Where the architect-composer Iannis Xenakis used probability, game theory, group theory, set theory, Boolean algebra, and computers to produce his scores, thus pioneering “stochastic music,” Cage composed “aleatoric music.” While stochastic and aleatoric forms of music both rely on chance procedures, aleatoric music eschews mathematics in favor of ancient divinatory devices like the I Ching.
Readied by Cage for further weirding, I tune in and listen to Alvin Lucier’s “North American Time Capsule 1967,” a 10-minute composition that neighbors a track by Cage on Side A of Extended Voices. The Lucier piece uses a vocoder designed by Sylvania Electronics Systems “to encode speech sounds into digital information bits for transmission over narrow band widths via telephone lines or radio channels.” Lucier says of the piece, “The performers are asked to prepare material using any sounds at all that would describe for beings far from our environment, either in space or in time, the physical, spiritual, social, scientific or any other situation in which we currently find ourselves.”
Thinking of 1967 as “situation,” I relate the song to the psychedelic consciousness of that year’s Summer of Love. Lucier worked at Brandeis, directing the University Chamber Chorus there from 1962 to 1970. While dwarfed in scale by hippie meccas like Berkeley, Brandeis was nonetheless an important independent nexus of sorts for 1960s consciousness. Abraham Maslow taught there during the 1950s and 1960s, as did Herbert Marcuse, who served as a faculty member at Brandeis from 1954 to 1965. Future Yippie leader Abbie Hoffman studied there, too, under both Maslow and Marcuse. Through Lucier’s time capsule, one becomes entangled again in that scene.
CCCC is an agency encountered or imagined by legendary scientist-psychonaut John Lilly. The latter claimed the group reached out to him in the early to mid 1970s through its local affiliate, the Earth Coincidence Control Office, or ECCO, while Lilly was studying dolphins and conducting experiments involving combinations of LSD, ketamine, and sensory deprivation tanks at his marine research lab, the Communications Research Institute, on St. Thomas in the Virgin Islands. Erik Davis writes of Lilly’s odd experiences from this period in his book High Weirdness. Lilly wanted to communicate with dolphins, and Margaret Mead’s ex-husband Gregory Bateson assisted with funding. Lilly writes of his encounter with ECCO in his 1978 memoir The Scientist. His ideas informed the 1973 science fiction thriller The Day of the Dolphin starting George C. Scott, as well as the 1992 Sega Genesis videogame Ecco the Dolphin. Lilly also served as the basis for Dr. Edward Jessup, the mad professor character in the 1980 film Altered States. My sense of him follows a trajectory the exact opposite of Jessup’s: Lilly was a villain of sorts only in his early years. His research of the 1950s, funded by the military, was what we might call “MK-Ultra”-adjacent. Despicable acts like sticking wires into the brains of monkeys in the name of science. Yet Lilly rebelled, acquired a conscience, became a free radical of sorts. With commencement of his self-experimentation with psychedelics, Lilly transforms, becomes a rabbit hole of immense strangeness from the 1960s onward. Stewart Brand’s Whole Earth Catalog promoted Lilly’s books, especially Programming and Metaprogramming in the Human Biocomputer. A 1972 paperback edition of the latter features Brand calling it “The best internal guidebook I’ve ever seen—far more practical and generalized than transcendent Eastern writings or wishful Underground notes….It makes an open start on fresh language and powerful technique for the frontier.” By the latter, Brand means what? Some sort of moving boundary or threshold state, I guess, where through self-experiment with tools, subjects grow new organs.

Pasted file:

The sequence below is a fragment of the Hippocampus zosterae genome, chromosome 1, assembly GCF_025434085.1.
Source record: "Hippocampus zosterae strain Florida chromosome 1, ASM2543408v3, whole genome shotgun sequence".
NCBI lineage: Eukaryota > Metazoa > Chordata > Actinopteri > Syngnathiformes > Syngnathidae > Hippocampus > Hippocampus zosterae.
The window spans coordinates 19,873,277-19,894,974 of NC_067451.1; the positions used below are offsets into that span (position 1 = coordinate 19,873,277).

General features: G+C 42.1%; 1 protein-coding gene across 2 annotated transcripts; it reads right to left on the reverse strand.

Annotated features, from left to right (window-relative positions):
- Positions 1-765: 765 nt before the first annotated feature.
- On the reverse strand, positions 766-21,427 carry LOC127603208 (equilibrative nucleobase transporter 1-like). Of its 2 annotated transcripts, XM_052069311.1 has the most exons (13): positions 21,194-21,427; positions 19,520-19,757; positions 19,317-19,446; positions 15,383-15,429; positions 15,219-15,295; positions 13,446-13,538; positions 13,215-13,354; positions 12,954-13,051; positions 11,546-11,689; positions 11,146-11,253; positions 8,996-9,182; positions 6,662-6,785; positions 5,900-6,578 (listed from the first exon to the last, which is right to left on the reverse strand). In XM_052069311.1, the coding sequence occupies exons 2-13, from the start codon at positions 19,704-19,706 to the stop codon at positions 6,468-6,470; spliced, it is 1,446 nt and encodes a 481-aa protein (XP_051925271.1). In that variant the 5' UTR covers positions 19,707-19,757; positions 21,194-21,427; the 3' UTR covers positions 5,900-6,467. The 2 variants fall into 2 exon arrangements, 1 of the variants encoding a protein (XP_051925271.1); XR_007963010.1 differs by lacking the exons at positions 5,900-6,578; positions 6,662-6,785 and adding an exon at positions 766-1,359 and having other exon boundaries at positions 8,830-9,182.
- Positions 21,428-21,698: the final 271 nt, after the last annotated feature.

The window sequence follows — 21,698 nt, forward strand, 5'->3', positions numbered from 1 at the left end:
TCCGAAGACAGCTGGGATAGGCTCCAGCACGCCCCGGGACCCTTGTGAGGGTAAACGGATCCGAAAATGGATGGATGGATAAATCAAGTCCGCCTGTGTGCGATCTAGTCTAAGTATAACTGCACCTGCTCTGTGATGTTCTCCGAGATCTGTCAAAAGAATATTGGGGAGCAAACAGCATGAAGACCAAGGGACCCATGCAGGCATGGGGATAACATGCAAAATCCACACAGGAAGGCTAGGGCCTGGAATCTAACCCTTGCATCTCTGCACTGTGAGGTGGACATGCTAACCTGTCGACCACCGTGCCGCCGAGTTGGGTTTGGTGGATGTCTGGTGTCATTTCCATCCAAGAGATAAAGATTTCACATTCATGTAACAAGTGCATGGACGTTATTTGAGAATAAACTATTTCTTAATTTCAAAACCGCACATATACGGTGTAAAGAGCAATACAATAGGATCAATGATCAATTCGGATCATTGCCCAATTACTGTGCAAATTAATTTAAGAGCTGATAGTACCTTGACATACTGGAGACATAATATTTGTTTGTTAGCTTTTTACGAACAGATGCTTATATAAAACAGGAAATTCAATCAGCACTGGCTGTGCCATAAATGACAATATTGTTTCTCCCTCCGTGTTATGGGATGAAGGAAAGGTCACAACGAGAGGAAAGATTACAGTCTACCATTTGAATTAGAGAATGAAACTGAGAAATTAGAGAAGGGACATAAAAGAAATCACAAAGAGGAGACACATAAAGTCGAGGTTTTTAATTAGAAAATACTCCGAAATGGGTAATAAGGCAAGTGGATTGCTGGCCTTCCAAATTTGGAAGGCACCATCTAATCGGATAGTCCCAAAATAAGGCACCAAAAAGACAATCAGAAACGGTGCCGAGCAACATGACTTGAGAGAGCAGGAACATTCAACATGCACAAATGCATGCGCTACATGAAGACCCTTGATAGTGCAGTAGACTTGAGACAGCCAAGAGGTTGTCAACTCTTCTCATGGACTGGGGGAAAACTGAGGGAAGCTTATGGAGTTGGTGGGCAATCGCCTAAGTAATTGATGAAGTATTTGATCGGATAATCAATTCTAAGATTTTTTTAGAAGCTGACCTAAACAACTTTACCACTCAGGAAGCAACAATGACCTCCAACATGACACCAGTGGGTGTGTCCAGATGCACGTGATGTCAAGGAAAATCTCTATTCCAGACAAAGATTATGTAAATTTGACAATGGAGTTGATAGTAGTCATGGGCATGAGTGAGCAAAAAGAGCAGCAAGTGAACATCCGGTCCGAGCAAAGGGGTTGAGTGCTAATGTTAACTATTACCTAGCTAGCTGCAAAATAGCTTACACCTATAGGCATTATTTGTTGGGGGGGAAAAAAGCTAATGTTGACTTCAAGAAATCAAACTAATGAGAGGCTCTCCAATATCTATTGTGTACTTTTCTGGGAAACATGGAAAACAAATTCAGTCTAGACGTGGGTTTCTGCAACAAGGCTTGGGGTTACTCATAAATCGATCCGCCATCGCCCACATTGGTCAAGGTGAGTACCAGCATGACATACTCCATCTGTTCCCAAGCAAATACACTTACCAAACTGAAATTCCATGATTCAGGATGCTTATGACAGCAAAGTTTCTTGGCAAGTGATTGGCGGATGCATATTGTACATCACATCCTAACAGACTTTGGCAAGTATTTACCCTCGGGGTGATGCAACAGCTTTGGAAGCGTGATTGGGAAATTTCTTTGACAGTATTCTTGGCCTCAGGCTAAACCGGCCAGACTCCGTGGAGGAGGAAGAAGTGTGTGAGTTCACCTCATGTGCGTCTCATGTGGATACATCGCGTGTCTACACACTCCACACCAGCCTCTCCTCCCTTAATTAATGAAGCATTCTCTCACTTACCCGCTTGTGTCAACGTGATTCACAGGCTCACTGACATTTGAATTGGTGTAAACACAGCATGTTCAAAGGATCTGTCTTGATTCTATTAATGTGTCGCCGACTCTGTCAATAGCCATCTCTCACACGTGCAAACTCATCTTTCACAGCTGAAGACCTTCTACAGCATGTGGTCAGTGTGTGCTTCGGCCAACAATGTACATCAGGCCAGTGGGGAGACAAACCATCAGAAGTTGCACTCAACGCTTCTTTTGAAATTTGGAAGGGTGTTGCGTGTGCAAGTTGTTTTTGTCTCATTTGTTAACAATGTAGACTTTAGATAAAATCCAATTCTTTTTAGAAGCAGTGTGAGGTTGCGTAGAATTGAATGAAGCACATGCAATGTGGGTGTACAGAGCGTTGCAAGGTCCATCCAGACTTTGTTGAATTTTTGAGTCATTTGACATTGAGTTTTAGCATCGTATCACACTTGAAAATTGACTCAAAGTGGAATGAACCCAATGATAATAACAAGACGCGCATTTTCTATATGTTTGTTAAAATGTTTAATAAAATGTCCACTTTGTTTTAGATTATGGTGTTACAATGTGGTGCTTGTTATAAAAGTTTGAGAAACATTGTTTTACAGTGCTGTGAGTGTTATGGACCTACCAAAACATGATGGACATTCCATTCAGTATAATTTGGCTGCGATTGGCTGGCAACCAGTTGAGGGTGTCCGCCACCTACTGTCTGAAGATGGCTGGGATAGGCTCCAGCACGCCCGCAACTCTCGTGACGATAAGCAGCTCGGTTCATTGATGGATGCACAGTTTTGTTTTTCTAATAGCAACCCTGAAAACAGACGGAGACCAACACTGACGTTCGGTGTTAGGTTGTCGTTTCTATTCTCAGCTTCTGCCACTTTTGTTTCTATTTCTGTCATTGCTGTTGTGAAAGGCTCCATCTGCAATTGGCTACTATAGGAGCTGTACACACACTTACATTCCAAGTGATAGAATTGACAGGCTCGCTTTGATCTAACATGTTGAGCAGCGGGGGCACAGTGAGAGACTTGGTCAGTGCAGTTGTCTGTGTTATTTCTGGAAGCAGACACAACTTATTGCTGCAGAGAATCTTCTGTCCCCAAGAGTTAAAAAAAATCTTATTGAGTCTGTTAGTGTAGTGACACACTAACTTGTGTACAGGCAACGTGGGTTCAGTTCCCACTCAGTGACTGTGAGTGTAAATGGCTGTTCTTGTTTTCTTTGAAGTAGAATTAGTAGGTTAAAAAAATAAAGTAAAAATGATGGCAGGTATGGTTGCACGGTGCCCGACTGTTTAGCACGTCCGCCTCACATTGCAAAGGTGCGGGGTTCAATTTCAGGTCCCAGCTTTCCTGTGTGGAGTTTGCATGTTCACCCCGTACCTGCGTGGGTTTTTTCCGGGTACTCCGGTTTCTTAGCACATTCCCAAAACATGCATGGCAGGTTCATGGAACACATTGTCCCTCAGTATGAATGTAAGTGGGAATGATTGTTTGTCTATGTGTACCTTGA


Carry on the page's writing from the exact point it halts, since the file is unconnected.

Caught up on witches, let us sit with creatures and plot reading lists, end of schoolyear approaching. When time allows, we’ll plant our garden. Up onto the turntable I place an album from the 1960s folk revival, rescued from a bin at Goodwill: Mark Spoelstra’s Five & Twenty Questions.
Liner notes by counterculture folksinger and novelist Richard Fariña. The latter died tragically on April 30, 1966 in a freak motorcycle accident, two days after the publication of his novel Been Down So Long It Looks Like Up to Me. Fariña is the writer to whom Thomas Pynchon dedicates Gravity’s Rainbow. Pynchon had been best man at Fariña’s wedding to Joan Baez’s sister Mimi in spring of 1962. Along with the title track, other highlights on the Spoelstra album include “On the Road Again” and “My Love is Like a Dewdrop.”
Ellen Sander’s book Trips begins with a lovely dedication to “the incorrigible spirit of the Sixties; a seed planted, a weed grown, the promise, forever beckoning, of a garden.” That garden is the same one that beckons to us as the before and after of these trance-scripts. Sander was an early rock critic who covered the scene for Hit Parader, Vogue, and Saturday Review, among other outlets. Her book documents a change in awareness, the consequences of which continue to be felt today. She wrote in an age of bombs, flying saucers, superpowers, rock and roll groups — the same age of “high weirdness” analyzed by Erik Davis in his recent book of that title. These were the years when we first made contact — people of the world united in dance. Where has it led us, though? Localized changes, small but significant, keep me hopeful, each of us doing what we can. One of my nephews honors me, for instance, by adopting my habit of wearing colored Tyvek bracelets, the kind acquired as tokens of admission during visits to amusement parks, concerts, carnivals, and pools. It’s a quirk of mine, I guess — part freak flag, part makeshift memento mori — something I’ve been doing ever since I was a teenager. A modest bit of deviant self-fashioning.